Princeton University is in the process of installing a solar collector field to help the college reduce its carbon footprint. “It’s our responsibility to keep forging ahead, and we see this plan for solar energy as one of several next steps,” said Michael McKay, Princeton’s vice president for facilities. If all goes well, the construction on the 27 acres in West Windsor Township will be completed by summer 2012. According to Princeton University, “the collector field should generate 8 million kilowatt-hours per year—enough to power the equivalent of 700 homes or, at Princeton, enough to meet 5.5 percent of the total annual campus electrical needs. The system, comprising of 16,500 photovoltaic panels, is expected to be one of the largest single installations at a U.S. college or university.”
The power systems will be mounted on 4- to 5- foot poles facing south; 80 percent of the panels will contain a global positioning system to track the movements of the sun, maximizing the amount of sunlight captured. The power will be delivered to Princeton’s campus by a cable installed under the canal and Lake Carnegie. This is not the first solar panel project the University has undergone; in 2009 they installed 5,000 panels on the roof of the Research Collections and Preservation Consortium on the Forrestal Campus and 216 panels on the newly constructed Frick Chemistry Laboratory on the main campus. These initiatives are part of the schools Sustainability Plan implemented in 2008 to reduce annual carbon dioxide emissions to 1990 levels by 2020.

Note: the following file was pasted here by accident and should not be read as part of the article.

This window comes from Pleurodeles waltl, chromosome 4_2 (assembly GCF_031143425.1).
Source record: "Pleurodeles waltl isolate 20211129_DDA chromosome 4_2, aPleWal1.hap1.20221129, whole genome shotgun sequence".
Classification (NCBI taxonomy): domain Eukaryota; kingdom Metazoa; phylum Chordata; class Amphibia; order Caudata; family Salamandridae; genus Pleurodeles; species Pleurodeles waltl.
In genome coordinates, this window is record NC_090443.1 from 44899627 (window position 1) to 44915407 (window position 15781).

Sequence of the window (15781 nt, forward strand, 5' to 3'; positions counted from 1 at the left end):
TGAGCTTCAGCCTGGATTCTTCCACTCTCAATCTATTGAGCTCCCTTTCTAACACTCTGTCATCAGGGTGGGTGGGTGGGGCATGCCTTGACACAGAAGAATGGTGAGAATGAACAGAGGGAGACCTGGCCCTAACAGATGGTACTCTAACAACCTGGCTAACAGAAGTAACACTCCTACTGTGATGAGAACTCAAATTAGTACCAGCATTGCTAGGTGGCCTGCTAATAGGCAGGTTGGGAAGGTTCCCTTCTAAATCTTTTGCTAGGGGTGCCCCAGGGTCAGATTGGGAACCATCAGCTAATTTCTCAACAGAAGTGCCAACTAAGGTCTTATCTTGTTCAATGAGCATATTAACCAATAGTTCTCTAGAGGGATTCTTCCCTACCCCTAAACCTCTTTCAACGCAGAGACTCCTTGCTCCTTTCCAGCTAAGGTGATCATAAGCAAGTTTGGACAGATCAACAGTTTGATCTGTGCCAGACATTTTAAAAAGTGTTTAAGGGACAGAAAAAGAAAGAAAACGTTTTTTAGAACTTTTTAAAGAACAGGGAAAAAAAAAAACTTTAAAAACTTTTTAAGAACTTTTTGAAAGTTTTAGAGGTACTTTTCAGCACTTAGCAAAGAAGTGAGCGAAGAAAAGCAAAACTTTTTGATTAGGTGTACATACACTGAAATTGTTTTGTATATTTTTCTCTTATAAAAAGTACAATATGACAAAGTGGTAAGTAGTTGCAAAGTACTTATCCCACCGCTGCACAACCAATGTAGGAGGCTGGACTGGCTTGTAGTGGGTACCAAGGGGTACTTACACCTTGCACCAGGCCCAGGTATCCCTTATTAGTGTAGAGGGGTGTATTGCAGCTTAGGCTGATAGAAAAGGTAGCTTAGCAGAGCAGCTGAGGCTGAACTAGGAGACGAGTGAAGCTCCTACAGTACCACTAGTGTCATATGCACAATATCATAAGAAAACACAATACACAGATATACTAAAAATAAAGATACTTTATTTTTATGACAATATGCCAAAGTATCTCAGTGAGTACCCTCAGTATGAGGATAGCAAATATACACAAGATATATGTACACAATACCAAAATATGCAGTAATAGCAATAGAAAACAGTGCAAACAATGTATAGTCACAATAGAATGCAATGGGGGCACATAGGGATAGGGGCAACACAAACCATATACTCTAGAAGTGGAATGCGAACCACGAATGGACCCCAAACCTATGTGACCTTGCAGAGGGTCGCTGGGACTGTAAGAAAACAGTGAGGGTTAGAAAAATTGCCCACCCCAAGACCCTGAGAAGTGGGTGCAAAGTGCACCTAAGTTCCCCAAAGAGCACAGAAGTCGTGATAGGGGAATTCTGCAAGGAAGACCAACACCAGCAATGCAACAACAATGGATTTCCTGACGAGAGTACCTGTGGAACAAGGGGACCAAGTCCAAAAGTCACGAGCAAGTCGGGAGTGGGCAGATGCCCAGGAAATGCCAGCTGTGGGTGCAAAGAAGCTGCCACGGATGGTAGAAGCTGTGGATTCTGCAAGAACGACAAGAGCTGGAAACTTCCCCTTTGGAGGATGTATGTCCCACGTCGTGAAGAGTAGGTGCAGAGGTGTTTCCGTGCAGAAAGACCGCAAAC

The project was made possible due to a combination of a “federal grand and favorable depreciation treatment available though the American Recovery and Reinvestment Act (ARRA) as well as revenue that will be realized through New Jersey’s Solar Renewable Energy Certificate (SREC) program.” Princeton University has teamed up with SunPower on an eight year lease, which will in turn help the University pay for the solar field.